Indianapolis—Reaction is overwhelmingly positive after Mayor Greg Ballard backs a proposal to restrict how towing companies operate in Indianapolis. Fox59 News first exposed how some of the companies could be breaking the law earlier this month. Tuesday, the Mayor responded with a plan he said he hopes will offer both businesses and drivers some protection.
The proposal would require tow truck operators to become licensed through the city and to follow the city’s rules.
The current proposal according to the mayor’s office would:
- Cap towing fees for passenger vehicles at $150.
- Cap storage fees at $30 per day
- Requite detailed receipts listing all charges
- Prohibit payments from tow operators to property owners/lot managers per vehicle towed
- Signs listing lot hours and vehicle redemption information must be approved by the City
- Vehicles must be towed directly to secure storage lot inside Marion County, unless within 10 miles of pick up
- Motorists must be able to claim their vehicle 24 hours per day, seven days a week
- Towing operators and their storage lots must accept cash or credit cards
- Representative of property owner, not affiliated with the tow company, must sign tow order for each vehicle prior to towing
Manuel Salazar has been spending his weekends warning people in Broad Ripple about possible predatory towing companies. He said he's glad to see his work is starting to pay off.
"I think it's pretty good," he said.
Ryan Vaughn, the president of the city council said he got a lot of complaints about this issue. The complaints started about a year ago in Broad Ripple and around the city.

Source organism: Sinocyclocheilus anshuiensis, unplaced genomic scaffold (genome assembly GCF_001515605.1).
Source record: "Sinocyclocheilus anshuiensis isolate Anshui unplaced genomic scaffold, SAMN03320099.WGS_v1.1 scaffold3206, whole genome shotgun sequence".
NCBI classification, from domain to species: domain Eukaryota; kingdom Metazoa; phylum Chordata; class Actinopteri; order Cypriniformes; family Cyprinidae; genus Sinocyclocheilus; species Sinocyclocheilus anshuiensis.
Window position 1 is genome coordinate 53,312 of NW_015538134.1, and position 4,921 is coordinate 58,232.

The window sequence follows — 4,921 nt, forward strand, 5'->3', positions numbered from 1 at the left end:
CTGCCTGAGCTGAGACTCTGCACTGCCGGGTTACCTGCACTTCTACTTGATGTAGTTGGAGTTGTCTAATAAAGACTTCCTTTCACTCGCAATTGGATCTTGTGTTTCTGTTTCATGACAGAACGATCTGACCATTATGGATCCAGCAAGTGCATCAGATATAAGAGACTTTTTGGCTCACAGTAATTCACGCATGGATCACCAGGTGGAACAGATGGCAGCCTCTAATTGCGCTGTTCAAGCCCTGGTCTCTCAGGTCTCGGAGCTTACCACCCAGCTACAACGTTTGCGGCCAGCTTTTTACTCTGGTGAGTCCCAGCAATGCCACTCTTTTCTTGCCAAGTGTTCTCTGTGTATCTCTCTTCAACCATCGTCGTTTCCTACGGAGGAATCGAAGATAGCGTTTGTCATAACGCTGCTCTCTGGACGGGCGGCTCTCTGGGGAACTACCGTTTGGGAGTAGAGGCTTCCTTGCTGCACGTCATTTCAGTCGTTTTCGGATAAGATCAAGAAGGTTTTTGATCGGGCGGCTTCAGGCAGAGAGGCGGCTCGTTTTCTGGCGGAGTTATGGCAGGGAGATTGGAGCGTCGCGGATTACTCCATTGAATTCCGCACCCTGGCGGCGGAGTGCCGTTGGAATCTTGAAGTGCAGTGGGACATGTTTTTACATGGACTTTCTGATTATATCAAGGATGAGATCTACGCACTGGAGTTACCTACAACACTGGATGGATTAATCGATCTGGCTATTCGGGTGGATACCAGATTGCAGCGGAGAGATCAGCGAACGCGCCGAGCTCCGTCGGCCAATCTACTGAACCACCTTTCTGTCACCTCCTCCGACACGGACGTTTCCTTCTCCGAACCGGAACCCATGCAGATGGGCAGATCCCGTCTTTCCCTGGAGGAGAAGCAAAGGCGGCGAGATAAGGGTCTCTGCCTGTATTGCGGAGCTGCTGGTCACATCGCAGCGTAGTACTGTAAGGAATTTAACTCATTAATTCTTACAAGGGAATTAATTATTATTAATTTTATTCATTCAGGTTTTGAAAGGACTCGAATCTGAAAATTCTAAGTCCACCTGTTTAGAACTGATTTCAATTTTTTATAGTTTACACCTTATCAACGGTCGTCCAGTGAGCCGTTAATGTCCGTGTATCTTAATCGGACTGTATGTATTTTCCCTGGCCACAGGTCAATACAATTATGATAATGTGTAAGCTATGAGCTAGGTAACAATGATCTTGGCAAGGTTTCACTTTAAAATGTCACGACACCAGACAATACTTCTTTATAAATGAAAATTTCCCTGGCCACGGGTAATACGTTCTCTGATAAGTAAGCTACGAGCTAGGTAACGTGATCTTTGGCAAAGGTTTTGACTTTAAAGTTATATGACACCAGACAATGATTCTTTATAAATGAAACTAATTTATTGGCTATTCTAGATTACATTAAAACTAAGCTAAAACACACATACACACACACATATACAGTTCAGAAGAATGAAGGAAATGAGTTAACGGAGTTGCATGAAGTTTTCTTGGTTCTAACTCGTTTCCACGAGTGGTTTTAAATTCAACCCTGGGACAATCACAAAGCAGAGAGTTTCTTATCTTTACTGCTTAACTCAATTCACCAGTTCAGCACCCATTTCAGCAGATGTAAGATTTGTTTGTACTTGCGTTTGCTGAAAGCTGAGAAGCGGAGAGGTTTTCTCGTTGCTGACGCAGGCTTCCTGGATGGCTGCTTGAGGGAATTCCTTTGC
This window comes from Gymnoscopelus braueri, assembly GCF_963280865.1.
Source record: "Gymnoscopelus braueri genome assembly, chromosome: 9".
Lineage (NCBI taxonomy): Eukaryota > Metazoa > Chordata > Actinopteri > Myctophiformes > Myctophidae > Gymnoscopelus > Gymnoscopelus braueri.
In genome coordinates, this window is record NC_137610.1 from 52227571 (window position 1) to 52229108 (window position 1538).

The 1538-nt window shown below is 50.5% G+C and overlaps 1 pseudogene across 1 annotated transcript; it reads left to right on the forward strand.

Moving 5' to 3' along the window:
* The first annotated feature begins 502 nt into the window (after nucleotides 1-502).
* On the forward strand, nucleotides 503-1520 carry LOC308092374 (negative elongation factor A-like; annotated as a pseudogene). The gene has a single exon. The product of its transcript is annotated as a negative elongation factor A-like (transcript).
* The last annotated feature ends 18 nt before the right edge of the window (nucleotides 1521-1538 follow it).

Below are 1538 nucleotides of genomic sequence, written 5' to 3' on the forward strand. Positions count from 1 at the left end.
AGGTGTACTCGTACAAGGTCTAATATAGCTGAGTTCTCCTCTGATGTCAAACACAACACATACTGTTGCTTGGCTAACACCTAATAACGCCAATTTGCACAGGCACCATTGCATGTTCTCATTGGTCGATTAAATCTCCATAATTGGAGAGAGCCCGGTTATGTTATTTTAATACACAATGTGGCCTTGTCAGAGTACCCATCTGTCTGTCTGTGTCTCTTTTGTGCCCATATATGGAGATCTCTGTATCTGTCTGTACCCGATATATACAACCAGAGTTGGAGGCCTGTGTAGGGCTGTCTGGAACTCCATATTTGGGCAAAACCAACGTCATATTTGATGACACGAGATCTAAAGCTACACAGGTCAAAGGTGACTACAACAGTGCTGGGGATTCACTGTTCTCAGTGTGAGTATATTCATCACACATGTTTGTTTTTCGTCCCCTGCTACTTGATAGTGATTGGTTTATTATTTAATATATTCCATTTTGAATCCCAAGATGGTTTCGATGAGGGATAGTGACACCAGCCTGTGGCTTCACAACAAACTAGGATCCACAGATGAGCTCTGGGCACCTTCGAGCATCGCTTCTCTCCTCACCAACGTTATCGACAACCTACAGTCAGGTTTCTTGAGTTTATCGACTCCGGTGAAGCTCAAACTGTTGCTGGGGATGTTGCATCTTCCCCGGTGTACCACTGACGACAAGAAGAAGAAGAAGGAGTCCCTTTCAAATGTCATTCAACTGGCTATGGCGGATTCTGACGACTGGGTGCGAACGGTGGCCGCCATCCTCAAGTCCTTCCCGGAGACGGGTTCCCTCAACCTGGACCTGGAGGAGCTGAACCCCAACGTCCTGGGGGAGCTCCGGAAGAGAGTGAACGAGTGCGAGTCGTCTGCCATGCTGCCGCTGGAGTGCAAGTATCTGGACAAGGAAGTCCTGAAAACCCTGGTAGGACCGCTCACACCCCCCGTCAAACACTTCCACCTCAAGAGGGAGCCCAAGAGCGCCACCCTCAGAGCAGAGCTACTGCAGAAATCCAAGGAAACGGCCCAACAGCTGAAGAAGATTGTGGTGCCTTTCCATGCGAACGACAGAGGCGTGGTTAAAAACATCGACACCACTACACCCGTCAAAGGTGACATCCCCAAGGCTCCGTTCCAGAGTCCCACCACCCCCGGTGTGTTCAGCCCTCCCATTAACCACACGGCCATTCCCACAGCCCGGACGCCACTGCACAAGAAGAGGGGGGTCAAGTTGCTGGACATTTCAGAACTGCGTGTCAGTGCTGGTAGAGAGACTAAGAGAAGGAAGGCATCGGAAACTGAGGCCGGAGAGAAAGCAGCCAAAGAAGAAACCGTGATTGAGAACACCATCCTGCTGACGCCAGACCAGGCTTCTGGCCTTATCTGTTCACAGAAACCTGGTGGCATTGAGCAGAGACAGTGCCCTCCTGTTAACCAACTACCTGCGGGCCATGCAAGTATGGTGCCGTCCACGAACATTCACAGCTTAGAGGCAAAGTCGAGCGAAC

"Clearly there was an escalating predatory towing problem where certain companies were seeing opportunities to increase their revenue by engaging in these activities that were unregulated," Vaughn said.
Larry Niehaus is a manager at Broad Ripple Tavern. He said the problem was affecting more than just the drivers.
"It affects business overall in Broad Ripple because people don't really know what the procedures are. It's hard enough to find parking spaces in Broad Ripple," he said.
Mayor Ballard said he hopes these regulations will provide protection for drivers and help for businesses.
"These standards are reasonable for any company that tows vehicles in our city without the vehicle owner's consent," he said.
As for Salazar, he said he’s still planning on continuing his work until the new proposal becomes law.
"Just basically do the same thing with me and Joe, putting up and signs and warning people where not to park."
Councilman Vaughn will present the proposal to the full city council at the next meeting June 6. He’s hoping it will become law by July 1.